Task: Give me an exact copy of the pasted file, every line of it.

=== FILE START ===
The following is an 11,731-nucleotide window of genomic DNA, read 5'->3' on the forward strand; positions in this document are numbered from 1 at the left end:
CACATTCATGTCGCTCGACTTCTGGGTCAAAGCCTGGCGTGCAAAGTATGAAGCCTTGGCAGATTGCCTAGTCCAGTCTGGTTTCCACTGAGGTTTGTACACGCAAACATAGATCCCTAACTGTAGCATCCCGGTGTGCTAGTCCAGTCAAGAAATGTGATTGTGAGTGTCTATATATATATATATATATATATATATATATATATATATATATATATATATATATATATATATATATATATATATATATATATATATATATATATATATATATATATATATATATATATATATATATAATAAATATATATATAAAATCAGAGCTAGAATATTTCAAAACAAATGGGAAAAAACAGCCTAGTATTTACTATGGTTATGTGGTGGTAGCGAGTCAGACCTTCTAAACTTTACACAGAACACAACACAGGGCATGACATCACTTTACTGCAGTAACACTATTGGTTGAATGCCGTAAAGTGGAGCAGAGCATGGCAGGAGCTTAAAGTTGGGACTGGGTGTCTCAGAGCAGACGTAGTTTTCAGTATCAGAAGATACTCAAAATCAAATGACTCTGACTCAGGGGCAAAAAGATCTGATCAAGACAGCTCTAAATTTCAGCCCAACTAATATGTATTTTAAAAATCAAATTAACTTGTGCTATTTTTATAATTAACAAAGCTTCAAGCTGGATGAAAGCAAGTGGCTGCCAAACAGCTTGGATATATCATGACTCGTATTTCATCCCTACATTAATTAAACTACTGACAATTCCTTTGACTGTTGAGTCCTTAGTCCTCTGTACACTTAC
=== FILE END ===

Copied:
The following is an 11,731-nucleotide window of genomic DNA, read 5'->3' on the forward strand; positions in this document are numbered from 1 at the left end:
CACATTCATGTCGCTCGACTTCTGGGTCAAAGCCTGGCGTGCAAAGTATGAAGCCTTGGCAGATTGCCTAGTCCAGTCTGGTTTCCACTGAGGTTTGTACACGCAAACATAGATCCCTAACTGTAGCATCCCGGTGTGCTAGTCCAGTCAAGAAATGTGATTGTGAGTGTCTATATATATATATATATATATATATATATATATATATATATATATATATATATATATATATATATATATATATATATATATATATATATATATATATATATATATATATATATATATATATATATATAATAAATATATATATAAAATCAGAGCTAGAATATTTCAAAACAAATGGGAAAAAACAGCCTAGTATTTACTATGGTTATGTGGTGGTAGCGAGTCAGACCTTCTAAACTTTACACAGAACACAACACAGGGCATGACATCACTTTACTGCAGTAACACTATTGGTTGAATGCCGTAAAGTGGAGCAGAGCATGGCAGGAGCTTAAAGTTGGGACTGGGTGTCTCAGAGCAGACGTAGTTTTCAGTATCAGAAGATACTCAAAATCAAATGACTCTGACTCAGGGGCAAAAAGATCTGATCAAGACAGCTCTAAATTTCAGCCCAACTAATATGTATTTTAAAAATCAAATTAACTTGTGCTATTTTTATAATTAACAAAGCTTCAAGCTGGATGAAAGCAAGTGGCTGCCAAACAGCTTGGATATATCATGACTCGTATTTCATCCCTACATTAATTAAACTACTGACAATTCCTTTGACTGTTGAGTCCTTAGTCCTCTGTACACTTAC